## 2 Apr 2016

### Agler (2.4) Symbolic Logic: Syntax, Semantics, and Proof, "Disjunction, Conditional, Biconditional", summary

by Corry Shores
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[The following is summary. Boldface (except for metavariables), underlining, and bracketed commentary are my own. I highly recommend Agler’s excellent book. It is one of the best introductions to logic I have come across.]

Summary of

David W. Agler

Symbolic Logic: Syntax, Semantics, and Proof

Ch.2: Language, Syntax, and Semantics

2.4 Disjunction, Conditional, Biconditional

Brief Summary:
A disjunction (∨) is true when at least one of the disjuncts is true, and it is false otherwise. The conditional (→) is false only when the antecedent is true but the consequent false. The biconditional (↔) is true when both sides have the same value, and it is false otherwise. The conditional is translatable using “if..., then...” formulations. However, not all “if..., then...” formulations conform to the material conditional’s truth-table. For example, when we use “if..., then...” formations to make statements of causality, both antecedent and conditional can be true and yet the whole proposition be false. Consider the example, “If John prays, then he will get an A”. Suppose that he both prayed and got an A. But suppose further that the real reason he got the A was not because he prayed (which he in fact did anyway) but rather because he cheated. Although both the antecedent and the consequent are true, the whole proposition is false; for, the proposition is stating that the cause of getting the high grade is praying, when in reality the cause is not that but instead is cheating.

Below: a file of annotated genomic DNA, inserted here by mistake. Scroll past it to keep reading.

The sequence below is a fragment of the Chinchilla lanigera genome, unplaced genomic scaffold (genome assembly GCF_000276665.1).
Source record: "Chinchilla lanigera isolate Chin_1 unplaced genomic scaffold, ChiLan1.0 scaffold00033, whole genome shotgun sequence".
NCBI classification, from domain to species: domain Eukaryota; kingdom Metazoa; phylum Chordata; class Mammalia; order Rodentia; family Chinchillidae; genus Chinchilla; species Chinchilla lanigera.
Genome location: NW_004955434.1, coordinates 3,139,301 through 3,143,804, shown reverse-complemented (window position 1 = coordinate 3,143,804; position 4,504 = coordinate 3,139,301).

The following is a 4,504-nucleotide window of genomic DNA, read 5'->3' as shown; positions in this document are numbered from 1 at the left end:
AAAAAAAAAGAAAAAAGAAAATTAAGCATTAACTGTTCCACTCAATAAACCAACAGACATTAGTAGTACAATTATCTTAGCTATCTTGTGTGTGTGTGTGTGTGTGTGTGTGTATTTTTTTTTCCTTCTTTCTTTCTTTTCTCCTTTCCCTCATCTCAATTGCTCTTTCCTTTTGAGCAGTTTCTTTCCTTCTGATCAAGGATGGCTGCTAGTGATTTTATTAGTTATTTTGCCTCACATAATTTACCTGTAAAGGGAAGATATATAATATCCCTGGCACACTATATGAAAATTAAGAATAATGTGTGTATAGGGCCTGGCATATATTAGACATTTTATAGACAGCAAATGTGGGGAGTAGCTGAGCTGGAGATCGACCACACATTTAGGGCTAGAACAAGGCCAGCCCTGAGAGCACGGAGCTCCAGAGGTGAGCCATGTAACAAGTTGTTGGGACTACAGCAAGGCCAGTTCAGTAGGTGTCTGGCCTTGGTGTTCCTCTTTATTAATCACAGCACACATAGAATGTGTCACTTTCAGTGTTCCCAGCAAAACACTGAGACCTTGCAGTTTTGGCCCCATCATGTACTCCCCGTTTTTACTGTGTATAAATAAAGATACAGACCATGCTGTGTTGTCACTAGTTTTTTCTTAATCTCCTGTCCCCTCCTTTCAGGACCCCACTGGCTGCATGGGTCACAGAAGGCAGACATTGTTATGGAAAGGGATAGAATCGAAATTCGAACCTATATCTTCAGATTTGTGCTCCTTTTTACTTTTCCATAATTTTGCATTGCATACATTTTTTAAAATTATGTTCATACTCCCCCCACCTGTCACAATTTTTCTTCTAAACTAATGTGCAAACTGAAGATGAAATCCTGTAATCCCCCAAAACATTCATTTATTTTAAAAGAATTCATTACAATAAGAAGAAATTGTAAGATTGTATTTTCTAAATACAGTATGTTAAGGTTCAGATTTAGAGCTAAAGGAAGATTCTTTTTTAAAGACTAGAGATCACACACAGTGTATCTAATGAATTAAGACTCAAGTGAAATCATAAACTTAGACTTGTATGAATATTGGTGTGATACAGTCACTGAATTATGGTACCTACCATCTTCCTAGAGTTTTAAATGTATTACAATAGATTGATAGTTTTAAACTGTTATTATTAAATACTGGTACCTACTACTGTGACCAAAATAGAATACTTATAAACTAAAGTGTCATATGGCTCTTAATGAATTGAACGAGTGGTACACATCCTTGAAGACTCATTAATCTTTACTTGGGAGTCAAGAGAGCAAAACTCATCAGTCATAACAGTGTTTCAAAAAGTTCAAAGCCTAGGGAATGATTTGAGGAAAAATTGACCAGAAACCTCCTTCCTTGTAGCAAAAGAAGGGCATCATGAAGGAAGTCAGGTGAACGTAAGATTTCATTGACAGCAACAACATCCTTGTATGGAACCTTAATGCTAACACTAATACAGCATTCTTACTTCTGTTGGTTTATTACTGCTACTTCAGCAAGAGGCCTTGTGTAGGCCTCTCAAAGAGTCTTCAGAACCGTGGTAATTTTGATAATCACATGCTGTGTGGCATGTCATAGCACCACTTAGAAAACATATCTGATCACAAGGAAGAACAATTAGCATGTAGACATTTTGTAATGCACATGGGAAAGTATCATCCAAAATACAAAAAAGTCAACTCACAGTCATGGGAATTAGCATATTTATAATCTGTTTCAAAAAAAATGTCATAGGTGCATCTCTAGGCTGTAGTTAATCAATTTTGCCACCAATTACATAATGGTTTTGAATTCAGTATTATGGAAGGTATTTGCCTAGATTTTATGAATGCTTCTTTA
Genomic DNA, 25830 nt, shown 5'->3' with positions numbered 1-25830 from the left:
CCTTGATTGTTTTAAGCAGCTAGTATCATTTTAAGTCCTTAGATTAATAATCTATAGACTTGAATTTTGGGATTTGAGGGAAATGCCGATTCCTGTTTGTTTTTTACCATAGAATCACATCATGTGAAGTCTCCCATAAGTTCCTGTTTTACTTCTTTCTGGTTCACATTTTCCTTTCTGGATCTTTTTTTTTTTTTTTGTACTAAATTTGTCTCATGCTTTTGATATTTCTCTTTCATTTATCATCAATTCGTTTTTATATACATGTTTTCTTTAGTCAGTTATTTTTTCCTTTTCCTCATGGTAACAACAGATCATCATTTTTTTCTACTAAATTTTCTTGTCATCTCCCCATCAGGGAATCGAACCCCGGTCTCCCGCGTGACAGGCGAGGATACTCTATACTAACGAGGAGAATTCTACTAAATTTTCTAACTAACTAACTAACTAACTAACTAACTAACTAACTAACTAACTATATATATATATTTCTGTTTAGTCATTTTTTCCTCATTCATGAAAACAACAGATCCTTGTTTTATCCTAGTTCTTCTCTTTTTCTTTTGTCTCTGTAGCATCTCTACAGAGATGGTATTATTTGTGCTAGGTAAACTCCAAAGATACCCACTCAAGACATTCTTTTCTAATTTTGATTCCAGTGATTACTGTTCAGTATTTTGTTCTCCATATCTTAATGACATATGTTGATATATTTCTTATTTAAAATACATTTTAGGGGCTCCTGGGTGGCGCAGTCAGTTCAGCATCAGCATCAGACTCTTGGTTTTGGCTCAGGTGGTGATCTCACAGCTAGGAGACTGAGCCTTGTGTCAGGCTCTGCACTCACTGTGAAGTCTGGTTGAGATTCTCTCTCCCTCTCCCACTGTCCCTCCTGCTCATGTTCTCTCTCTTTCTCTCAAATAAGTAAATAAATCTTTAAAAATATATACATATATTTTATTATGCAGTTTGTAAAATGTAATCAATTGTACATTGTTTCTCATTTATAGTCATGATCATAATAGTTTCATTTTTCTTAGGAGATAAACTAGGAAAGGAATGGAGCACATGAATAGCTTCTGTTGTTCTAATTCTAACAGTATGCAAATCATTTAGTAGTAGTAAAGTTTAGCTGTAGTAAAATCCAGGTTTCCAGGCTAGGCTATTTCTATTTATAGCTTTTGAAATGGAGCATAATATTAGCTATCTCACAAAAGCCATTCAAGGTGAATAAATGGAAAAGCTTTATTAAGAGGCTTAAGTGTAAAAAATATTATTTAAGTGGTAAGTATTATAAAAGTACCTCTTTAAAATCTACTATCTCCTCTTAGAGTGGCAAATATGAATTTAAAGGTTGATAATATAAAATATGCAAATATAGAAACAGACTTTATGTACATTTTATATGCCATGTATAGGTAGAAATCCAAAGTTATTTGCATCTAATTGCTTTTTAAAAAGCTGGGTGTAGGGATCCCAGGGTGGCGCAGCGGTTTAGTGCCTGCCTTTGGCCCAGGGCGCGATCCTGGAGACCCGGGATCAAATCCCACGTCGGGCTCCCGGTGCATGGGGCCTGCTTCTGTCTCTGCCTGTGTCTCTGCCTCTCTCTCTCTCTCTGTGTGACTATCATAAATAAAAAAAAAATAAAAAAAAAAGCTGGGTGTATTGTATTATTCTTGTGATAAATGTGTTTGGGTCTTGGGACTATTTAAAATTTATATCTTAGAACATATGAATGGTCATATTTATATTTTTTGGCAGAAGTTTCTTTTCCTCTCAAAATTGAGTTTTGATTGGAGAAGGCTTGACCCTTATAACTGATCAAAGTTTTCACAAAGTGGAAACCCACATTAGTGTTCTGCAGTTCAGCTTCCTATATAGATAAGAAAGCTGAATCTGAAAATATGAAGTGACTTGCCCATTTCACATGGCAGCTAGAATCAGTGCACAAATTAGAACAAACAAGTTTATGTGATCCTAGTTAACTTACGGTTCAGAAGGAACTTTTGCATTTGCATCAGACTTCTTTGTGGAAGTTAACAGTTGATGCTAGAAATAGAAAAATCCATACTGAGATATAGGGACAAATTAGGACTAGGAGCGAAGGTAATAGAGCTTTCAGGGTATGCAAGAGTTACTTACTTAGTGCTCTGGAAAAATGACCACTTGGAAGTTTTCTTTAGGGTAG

Summary

2.4 Disjunction, Conditional, Biconditional

[In section 2.2, we examined negation (¬) and conjunction (∧).] Now we return to our discussion of truth-functional operators. The ones that are left are disjunction (∨), material conditional (→), and biconditional (↔).

2.4.1 Disjunction

Disjunction takes the form:

PQ

Each term of the pair is called a disjunct, and the ∨ symbol is called a wedge. Agler defines the truth function this way:

Disjunction = df. If the truth-value input of either of the propositions is true, then the complex proposition is true. If the truth-value input of both of the propositions is false, then the complex proposition is false.
(46)

Thus, “disjunction is true if either (or both) of the disjuncts are true and false only when both of the disjuncts are false” (46). The truth table would look like: